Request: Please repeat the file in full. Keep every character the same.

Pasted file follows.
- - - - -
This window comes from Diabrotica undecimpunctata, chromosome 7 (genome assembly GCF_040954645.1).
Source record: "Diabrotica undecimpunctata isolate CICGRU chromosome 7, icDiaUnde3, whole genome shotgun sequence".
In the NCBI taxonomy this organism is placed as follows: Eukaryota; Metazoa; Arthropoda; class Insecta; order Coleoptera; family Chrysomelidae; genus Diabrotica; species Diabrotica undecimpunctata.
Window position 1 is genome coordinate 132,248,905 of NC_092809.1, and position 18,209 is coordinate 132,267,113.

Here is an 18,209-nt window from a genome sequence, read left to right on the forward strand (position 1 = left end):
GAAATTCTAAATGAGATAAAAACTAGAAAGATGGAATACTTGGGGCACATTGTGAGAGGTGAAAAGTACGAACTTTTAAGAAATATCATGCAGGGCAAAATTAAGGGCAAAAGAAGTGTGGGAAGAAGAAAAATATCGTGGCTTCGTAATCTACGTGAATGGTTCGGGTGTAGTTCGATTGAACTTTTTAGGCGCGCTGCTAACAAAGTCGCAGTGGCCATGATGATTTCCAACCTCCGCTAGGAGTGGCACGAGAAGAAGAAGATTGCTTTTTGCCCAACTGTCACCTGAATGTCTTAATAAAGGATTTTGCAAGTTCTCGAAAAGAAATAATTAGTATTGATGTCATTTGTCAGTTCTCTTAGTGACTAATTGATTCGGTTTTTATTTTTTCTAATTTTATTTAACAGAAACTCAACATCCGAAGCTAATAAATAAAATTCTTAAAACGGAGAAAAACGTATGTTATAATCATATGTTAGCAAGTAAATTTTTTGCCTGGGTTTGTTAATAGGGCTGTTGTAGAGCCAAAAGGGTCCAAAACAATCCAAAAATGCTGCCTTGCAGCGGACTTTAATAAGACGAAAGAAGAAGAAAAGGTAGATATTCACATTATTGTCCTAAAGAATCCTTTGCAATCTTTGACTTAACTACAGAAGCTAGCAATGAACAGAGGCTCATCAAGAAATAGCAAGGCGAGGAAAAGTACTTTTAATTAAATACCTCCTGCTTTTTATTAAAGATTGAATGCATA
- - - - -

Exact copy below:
This window comes from Diabrotica undecimpunctata, chromosome 7 (genome assembly GCF_040954645.1).
Source record: "Diabrotica undecimpunctata isolate CICGRU chromosome 7, icDiaUnde3, whole genome shotgun sequence".
In the NCBI taxonomy this organism is placed as follows: Eukaryota; Metazoa; Arthropoda; class Insecta; order Coleoptera; family Chrysomelidae; genus Diabrotica; species Diabrotica undecimpunctata.
Window position 1 is genome coordinate 132,248,905 of NC_092809.1, and position 18,209 is coordinate 132,267,113.

Here is an 18,209-nt window from a genome sequence, read left to right on the forward strand (position 1 = left end):
GAAATTCTAAATGAGATAAAAACTAGAAAGATGGAATACTTGGGGCACATTGTGAGAGGTGAAAAGTACGAACTTTTAAGAAATATCATGCAGGGCAAAATTAAGGGCAAAAGAAGTGTGGGAAGAAGAAAAATATCGTGGCTTCGTAATCTACGTGAATGGTTCGGGTGTAGTTCGATTGAACTTTTTAGGCGCGCTGCTAACAAAGTCGCAGTGGCCATGATGATTTCCAACCTCCGCTAGGAGTGGCACGAGAAGAAGAAGATTGCTTTTTGCCCAACTGTCACCTGAATGTCTTAATAAAGGATTTTGCAAGTTCTCGAAAAGAAATAATTAGTATTGATGTCATTTGTCAGTTCTCTTAGTGACTAATTGATTCGGTTTTTATTTTTTCTAATTTTATTTAACAGAAACTCAACATCCGAAGCTAATAAATAAAATTCTTAAAACGGAGAAAAACGTATGTTATAATCATATGTTAGCAAGTAAATTTTTTGCCTGGGTTTGTTAATAGGGCTGTTGTAGAGCCAAAAGGGTCCAAAACAATCCAAAAATGCTGCCTTGCAGCGGACTTTAATAAGACGAAAGAAGAAGAAAAGGTAGATATTCACATTATTGTCCTAAAGAATCCTTTGCAATCTTTGACTTAACTACAGAAGCTAGCAATGAACAGAGGCTCATCAAGAAATAGCAAGGCGAGGAAAAGTACTTTTAATTAAATACCTCCTGCTTTTTATTAAAGATTGAATGCATA